2. Kids Are Safer Than You Think. Every year, there's a "Candy Scare" in every other city in North America. In the '80s, the big scare was razor blades. Awful people were reportedly putting razor blades in candy and, more specifically, candy apples. The candy tampering scare has risen to the point that some clinics and hospitals offer free x-rays of children's candy bags. All of this is much ado about nothing, it seems, because there have been reportedly only five cases of Halloween candy tampering, each of which was an isolated case of deliberate poisoning by a family member (!) and not anonymous tampering. Reported deaths from Halloween candy tampering since 1974? One. The culprit was the child's father. In fact, almost every case of "candy tampering" over the past 30 years has been either unsubstantiated or an outright hoax. Most of the cases have been proven to be falsified claims by family members or by the children themselves. It seems that the "Candy Tampering Scare" of the late '70s and early '80s perpetuated more false claims than it actually prevented, as most reported cases were the result of media scare than actual occurrences. Chances are you'll never find a razor blade in your kids' candy. An easy solution? Eat half of everything they bring home yourself.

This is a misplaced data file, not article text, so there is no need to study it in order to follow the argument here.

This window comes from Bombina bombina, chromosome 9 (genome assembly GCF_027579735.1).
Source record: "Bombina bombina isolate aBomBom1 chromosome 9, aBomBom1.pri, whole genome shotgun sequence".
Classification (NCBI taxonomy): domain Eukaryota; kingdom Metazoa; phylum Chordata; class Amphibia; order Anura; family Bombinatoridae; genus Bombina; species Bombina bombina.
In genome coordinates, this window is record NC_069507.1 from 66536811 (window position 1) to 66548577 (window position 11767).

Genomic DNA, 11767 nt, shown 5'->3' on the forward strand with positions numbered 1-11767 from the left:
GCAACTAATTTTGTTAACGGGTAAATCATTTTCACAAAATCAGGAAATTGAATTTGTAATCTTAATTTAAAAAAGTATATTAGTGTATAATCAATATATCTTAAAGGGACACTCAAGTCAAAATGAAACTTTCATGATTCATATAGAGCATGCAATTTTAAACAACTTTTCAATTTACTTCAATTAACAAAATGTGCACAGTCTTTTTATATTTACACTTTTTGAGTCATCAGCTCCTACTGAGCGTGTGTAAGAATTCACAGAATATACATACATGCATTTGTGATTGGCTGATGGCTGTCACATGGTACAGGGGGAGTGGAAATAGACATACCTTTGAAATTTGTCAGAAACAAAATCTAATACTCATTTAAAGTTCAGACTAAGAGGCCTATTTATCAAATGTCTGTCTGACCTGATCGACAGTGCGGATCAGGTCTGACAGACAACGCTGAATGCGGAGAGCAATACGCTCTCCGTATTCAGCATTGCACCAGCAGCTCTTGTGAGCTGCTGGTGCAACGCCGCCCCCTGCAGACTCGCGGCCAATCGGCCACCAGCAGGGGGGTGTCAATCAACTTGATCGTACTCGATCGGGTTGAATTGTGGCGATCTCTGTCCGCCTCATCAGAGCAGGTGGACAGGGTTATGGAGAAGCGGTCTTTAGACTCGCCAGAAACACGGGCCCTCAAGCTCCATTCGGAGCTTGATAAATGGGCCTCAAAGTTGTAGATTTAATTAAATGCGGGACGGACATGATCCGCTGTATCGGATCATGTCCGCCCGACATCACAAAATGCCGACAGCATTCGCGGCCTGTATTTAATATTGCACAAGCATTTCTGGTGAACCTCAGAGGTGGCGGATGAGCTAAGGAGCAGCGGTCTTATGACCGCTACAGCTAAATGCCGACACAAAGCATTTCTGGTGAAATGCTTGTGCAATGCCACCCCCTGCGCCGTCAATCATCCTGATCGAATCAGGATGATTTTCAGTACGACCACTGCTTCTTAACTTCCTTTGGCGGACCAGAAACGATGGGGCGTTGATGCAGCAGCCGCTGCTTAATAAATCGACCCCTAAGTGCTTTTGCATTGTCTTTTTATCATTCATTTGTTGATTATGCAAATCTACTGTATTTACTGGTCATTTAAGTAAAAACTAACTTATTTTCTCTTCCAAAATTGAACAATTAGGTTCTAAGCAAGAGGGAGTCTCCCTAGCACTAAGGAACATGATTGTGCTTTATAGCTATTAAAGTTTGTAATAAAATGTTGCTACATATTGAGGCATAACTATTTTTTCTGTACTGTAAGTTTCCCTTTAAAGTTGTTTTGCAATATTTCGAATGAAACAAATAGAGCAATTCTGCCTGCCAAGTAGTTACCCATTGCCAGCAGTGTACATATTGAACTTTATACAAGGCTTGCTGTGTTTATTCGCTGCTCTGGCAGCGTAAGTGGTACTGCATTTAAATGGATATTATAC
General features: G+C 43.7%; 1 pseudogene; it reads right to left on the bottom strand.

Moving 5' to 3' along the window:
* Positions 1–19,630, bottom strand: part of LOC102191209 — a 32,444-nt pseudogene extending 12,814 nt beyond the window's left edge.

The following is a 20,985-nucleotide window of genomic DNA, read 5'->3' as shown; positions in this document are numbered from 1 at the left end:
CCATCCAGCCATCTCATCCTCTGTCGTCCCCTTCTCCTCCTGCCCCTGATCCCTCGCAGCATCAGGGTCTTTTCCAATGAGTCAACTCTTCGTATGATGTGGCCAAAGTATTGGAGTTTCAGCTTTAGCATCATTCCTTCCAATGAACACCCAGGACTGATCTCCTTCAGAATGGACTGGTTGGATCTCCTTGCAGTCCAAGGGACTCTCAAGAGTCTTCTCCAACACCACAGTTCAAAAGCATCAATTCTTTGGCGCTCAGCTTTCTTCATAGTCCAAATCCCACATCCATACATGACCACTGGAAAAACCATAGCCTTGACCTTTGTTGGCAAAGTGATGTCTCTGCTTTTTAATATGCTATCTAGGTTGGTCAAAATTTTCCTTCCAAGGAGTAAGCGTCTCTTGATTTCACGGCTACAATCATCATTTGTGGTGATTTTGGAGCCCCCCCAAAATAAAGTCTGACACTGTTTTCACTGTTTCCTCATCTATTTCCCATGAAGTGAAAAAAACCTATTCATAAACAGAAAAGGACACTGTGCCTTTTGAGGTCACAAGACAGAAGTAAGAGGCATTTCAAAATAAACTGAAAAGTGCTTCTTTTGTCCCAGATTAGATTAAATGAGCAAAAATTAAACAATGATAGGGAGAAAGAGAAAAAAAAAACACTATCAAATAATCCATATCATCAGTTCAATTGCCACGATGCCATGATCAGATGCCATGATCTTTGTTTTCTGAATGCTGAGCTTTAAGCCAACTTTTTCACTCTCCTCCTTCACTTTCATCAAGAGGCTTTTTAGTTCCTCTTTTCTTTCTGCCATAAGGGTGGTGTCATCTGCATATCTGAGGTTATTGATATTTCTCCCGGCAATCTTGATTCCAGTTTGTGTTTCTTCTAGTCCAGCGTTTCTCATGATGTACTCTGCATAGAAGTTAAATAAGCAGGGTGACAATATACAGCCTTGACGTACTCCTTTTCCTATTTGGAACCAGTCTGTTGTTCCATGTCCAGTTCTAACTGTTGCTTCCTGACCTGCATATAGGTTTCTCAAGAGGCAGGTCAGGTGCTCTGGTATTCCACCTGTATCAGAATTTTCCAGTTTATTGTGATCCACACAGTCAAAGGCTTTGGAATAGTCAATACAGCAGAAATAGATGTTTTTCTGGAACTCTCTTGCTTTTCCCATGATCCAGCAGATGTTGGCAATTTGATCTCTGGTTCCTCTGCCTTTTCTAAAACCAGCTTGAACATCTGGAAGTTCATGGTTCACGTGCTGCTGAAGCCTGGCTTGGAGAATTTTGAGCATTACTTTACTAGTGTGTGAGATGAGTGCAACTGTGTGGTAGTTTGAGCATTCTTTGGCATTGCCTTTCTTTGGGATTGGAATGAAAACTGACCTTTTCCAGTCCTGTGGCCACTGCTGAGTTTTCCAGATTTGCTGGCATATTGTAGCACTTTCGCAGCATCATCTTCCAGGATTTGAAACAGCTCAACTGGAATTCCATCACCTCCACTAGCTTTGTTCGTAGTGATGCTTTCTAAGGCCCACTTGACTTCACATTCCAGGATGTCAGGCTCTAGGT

1. It's a HUGE Money Maker. Of course Halloween is popular. But more so than you might think. In fact, Halloween is the second-biggest commercial holiday of the year, only behind Christmas. Candy cash alone skyrockets every October. More than 35-million pounds of candy corn will be produced this year. Not too shabby for a treat that most people eat only once a year. Halloween candy sales exceeds two-billion dollars per year, surpassing both Christmas and Easter. The average household spends over 20 bucks per year on Halloween candy, whether it's for the kids or just for hoarding. And 1.5-billion dollars is spent every year on Halloween costumes that most people will only wear once, and an additional two-billion dollars is spent on random other Halloween accessories. All told, North Americans will spend around seven-billion dollars this year on Halloween. The average amount spent per person on all things Halloween? Seventy bucks per year.
There you have it. A quick list of random things about All Hallow's Even you just might not have known. Quick addition: Most common candy given out every year in North America? Snickers miniatures. And, if you're thinking of dressing as Batman, know that he's one of the top five costumes every year. What's your costume?
Ward Anderson is a comedian, author, and one half of the daily talk radio program "Ward and Al", which is heard on SiriusXM satellite radio. His first novel will be released by Kensington Books in the spring of 2014. This Halloween, he is dressing up as his co-host, comedian Allison Dore.
Also on HuffPost: